The cat vs dog debate will rage for ages, but whether one is a dog lover (犬派) or cat lover (猫派), most people can agree that the loyalty and warmth of dogs are unrivaled in the animal world. In Japan, there are a few places in particular that honor the special bond between dogs and their masters, and they can all be seen during a day or two of sightseeing in Tokyo. Visitors should be advised to bring a handkerchief. Here are the sites and their back stories, from most famous to least famous.
Tokyo University professor of agriculture Hidesaburo Ueno adopted Hachiko, a pure bred akita, as a puppy in 1924. By all accounts, they formed an unusually strong bond and spent all their time together, even bath time. Professor Ueno lived near Shibuya, and Hachiko took up the habit of accompanying his master to the train station to see him off in the morning and coming to welcome him home in the evening. This pattern continued for one happy year until Professor Ueno collapsed without warning during a class. He had suffered a brain aneurism and passed away the same day.
That night, Hachiko went to Shibuya station to meet his best friend. It was a night like any other night, except his friend didn’t get off the train. Hachiko waited, and waited, but train after train came and went with no sign of the professor. Perplexed, he went home.
The next evening his master still hadn’t shown up, so he went back to the train station and waited again. Still, nothing. How does one tell a dog that his friend is never coming home? Day after day Hachiko waited. The weeks turned into months, and the months into years. A curious ex-student of the professor followed Hachiko home from the station one day and published his story. Instantly, Hachiko became a national phenomenon and beloved pet of Shibuya station. People would often stop to feed him and play with him. The loyalty he showed as a family member was held up as an example for all of Japan to follow. He would live out the rest of his life between his home, and Shibuya station until he died of natural causes in 1935.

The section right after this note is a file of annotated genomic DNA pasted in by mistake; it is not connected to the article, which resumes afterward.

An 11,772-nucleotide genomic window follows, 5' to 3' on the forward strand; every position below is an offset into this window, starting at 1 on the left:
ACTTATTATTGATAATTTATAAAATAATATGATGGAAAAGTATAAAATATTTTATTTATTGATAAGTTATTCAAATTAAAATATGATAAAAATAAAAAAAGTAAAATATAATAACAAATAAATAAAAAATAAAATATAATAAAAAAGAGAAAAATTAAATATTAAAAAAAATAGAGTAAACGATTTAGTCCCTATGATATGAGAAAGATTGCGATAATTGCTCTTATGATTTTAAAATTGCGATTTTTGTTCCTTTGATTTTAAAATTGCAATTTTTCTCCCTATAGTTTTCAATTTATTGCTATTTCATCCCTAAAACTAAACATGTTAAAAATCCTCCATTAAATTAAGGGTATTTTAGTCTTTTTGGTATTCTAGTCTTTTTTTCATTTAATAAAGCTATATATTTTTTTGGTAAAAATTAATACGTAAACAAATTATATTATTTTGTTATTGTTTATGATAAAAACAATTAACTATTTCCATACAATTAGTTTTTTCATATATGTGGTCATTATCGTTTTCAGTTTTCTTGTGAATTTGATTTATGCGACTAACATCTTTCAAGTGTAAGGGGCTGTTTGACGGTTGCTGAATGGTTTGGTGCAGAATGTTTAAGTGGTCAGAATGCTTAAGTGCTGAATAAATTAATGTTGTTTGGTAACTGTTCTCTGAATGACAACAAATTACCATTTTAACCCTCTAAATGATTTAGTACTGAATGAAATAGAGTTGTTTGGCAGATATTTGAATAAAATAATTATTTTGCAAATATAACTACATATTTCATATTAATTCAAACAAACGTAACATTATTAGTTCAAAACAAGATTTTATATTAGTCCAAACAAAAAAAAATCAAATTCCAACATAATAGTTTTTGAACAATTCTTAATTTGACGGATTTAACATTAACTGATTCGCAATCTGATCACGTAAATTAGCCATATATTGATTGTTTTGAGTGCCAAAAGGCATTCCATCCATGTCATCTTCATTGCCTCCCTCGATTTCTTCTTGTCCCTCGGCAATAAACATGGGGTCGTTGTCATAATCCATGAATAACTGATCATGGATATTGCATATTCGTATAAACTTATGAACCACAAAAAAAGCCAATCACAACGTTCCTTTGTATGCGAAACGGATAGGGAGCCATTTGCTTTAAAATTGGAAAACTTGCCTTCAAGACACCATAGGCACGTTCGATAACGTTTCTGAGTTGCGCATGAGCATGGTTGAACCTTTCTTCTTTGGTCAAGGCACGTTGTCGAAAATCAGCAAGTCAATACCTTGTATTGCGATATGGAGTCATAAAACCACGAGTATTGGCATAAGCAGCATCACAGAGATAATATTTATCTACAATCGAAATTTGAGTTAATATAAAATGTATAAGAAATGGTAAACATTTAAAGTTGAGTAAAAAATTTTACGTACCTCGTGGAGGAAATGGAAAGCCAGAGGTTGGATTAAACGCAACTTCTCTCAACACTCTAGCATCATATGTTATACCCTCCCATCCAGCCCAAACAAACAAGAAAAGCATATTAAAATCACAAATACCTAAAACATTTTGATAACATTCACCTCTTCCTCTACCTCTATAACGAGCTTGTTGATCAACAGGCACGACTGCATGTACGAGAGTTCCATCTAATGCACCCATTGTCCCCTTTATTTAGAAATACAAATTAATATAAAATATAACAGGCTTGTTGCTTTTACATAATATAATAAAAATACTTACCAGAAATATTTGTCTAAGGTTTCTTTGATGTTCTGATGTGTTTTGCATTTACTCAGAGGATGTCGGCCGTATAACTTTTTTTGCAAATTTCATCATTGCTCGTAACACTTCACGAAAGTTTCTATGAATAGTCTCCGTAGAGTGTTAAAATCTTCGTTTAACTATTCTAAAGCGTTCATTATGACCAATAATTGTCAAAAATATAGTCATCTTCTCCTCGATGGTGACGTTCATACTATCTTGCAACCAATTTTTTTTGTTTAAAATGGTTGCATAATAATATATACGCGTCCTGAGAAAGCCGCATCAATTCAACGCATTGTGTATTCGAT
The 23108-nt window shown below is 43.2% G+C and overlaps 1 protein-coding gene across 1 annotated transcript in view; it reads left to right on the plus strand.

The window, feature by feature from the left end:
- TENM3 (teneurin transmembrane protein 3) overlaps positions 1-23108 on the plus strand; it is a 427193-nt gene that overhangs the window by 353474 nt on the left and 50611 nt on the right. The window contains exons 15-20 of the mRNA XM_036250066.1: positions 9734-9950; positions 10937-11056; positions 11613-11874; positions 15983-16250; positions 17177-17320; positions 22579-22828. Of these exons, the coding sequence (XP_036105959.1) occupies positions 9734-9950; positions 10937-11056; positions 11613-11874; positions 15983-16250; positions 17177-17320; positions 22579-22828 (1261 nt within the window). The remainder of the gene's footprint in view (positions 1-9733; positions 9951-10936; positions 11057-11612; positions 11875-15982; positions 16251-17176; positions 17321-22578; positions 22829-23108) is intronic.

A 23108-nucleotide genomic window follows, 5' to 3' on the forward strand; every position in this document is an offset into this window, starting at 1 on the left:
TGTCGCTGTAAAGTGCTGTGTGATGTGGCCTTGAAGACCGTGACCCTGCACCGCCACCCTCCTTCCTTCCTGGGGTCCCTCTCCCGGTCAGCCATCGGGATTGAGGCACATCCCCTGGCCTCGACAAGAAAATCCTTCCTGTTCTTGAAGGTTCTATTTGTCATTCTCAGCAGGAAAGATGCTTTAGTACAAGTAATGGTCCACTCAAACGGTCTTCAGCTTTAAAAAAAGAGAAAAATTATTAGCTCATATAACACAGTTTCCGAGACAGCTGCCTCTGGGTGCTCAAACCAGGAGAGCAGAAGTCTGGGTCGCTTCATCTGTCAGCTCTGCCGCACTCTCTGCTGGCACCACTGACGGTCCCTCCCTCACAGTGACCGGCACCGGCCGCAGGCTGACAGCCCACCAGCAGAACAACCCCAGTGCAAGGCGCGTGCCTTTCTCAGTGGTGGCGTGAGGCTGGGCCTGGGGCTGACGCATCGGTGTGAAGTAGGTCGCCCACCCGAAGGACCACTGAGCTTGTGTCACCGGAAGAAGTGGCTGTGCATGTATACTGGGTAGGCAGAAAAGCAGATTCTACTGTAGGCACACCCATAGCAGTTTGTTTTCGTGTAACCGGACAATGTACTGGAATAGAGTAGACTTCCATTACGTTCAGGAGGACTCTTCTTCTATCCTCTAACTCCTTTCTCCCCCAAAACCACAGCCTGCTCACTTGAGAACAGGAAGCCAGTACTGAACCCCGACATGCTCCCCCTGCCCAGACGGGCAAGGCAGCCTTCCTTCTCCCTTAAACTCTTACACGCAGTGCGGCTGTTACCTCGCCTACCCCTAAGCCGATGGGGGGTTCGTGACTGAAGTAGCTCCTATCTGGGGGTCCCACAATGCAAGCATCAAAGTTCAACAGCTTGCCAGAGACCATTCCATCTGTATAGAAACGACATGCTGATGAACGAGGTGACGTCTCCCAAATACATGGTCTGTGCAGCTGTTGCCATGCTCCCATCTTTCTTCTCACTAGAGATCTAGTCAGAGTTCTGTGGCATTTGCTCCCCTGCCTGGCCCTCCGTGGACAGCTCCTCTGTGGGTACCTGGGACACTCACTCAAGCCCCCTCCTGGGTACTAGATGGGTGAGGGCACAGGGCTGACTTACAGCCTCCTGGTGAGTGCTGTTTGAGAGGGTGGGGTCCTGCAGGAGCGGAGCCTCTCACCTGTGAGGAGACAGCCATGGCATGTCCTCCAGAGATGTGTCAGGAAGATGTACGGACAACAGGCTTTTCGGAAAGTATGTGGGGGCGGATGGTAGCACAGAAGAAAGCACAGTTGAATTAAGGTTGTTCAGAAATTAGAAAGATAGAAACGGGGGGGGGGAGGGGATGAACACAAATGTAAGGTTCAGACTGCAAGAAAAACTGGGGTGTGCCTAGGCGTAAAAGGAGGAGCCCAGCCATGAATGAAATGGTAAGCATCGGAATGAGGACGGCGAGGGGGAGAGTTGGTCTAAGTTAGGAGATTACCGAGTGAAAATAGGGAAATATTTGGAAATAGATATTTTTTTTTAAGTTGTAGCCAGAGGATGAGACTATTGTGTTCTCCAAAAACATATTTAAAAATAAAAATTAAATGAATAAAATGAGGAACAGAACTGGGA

All in all, Hachiko steadfastly waited for Professor Ueno for nine years, nine months, and 18 days. His body was cremated and buried with the professor in Aoyama Cemetery so they could be together at last.
For those who want to pay their respects today, there are three other options. The most famous is the Hachiko statue at Shibuya station, next to the world famous Shibuya scramble crossing. The bronze statue sits with one ear cocked, waiting patiently for his friend. It’s a very popular site both for visitors and Japanese people, and is a frequently used meeting place.
Second, Tokyo University recently erected a statue of Hachiko and Ueno, finally reunited in a friendly embrace.
Finally, while Hachiko’s remains are buried with his friend, his coat has been preserved and stuffed, and he can be visited at the National Museum of Nature and Science in Ueno, Tokyo.
In 1958, a Japanese expedition of scientists set forth from Japan for the last great wilderness on Earth, Antarctica. In those days before CAT’s and snowmobiles, explorers and scientists alike relied on sled dogs for transportation. The bond between the human team and the dog team became strong, as they worked together day in, day out in one of the most remote places on the planet.